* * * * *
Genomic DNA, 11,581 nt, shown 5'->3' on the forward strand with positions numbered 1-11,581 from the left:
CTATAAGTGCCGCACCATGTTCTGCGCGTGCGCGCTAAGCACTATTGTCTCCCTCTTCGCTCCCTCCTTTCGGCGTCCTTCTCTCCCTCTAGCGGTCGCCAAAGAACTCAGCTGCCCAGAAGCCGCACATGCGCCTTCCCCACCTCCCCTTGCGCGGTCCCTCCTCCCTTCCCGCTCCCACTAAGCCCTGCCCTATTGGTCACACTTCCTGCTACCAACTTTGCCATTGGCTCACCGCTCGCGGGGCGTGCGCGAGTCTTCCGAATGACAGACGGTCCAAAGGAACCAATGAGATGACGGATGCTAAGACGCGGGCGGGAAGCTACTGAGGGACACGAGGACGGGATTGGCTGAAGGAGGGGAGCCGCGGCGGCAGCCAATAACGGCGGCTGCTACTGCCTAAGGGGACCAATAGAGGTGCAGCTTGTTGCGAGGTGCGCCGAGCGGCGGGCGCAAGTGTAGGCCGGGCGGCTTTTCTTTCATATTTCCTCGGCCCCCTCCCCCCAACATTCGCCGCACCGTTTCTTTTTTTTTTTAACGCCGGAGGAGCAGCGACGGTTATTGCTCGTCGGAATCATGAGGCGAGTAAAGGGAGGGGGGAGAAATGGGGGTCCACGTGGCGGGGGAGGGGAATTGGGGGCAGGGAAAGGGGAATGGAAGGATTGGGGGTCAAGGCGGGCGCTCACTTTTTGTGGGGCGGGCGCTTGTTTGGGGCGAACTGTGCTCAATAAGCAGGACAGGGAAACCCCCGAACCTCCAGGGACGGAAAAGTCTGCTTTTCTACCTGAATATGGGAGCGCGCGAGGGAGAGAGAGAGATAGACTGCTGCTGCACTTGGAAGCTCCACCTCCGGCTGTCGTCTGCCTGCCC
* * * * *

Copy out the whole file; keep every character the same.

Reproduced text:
Genomic DNA, 11,581 nt, shown 5'->3' on the forward strand with positions numbered 1-11,581 from the left:
CTATAAGTGCCGCACCATGTTCTGCGCGTGCGCGCTAAGCACTATTGTCTCCCTCTTCGCTCCCTCCTTTCGGCGTCCTTCTCTCCCTCTAGCGGTCGCCAAAGAACTCAGCTGCCCAGAAGCCGCACATGCGCCTTCCCCACCTCCCCTTGCGCGGTCCCTCCTCCCTTCCCGCTCCCACTAAGCCCTGCCCTATTGGTCACACTTCCTGCTACCAACTTTGCCATTGGCTCACCGCTCGCGGGGCGTGCGCGAGTCTTCCGAATGACAGACGGTCCAAAGGAACCAATGAGATGACGGATGCTAAGACGCGGGCGGGAAGCTACTGAGGGACACGAGGACGGGATTGGCTGAAGGAGGGGAGCCGCGGCGGCAGCCAATAACGGCGGCTGCTACTGCCTAAGGGGACCAATAGAGGTGCAGCTTGTTGCGAGGTGCGCCGAGCGGCGGGCGCAAGTGTAGGCCGGGCGGCTTTTCTTTCATATTTCCTCGGCCCCCTCCCCCCAACATTCGCCGCACCGTTTCTTTTTTTTTTTAACGCCGGAGGAGCAGCGACGGTTATTGCTCGTCGGAATCATGAGGCGAGTAAAGGGAGGGGGGAGAAATGGGGGTCCACGTGGCGGGGGAGGGGAATTGGGGGCAGGGAAAGGGGAATGGAAGGATTGGGGGTCAAGGCGGGCGCTCACTTTTTGTGGGGCGGGCGCTTGTTTGGGGCGAACTGTGCTCAATAAGCAGGACAGGGAAACCCCCGAACCTCCAGGGACGGAAAAGTCTGCTTTTCTACCTGAATATGGGAGCGCGCGAGGGAGAGAGAGAGATAGACTGCTGCTGCACTTGGAAGCTCCACCTCCGGCTGTCGTCTGCCTGCCC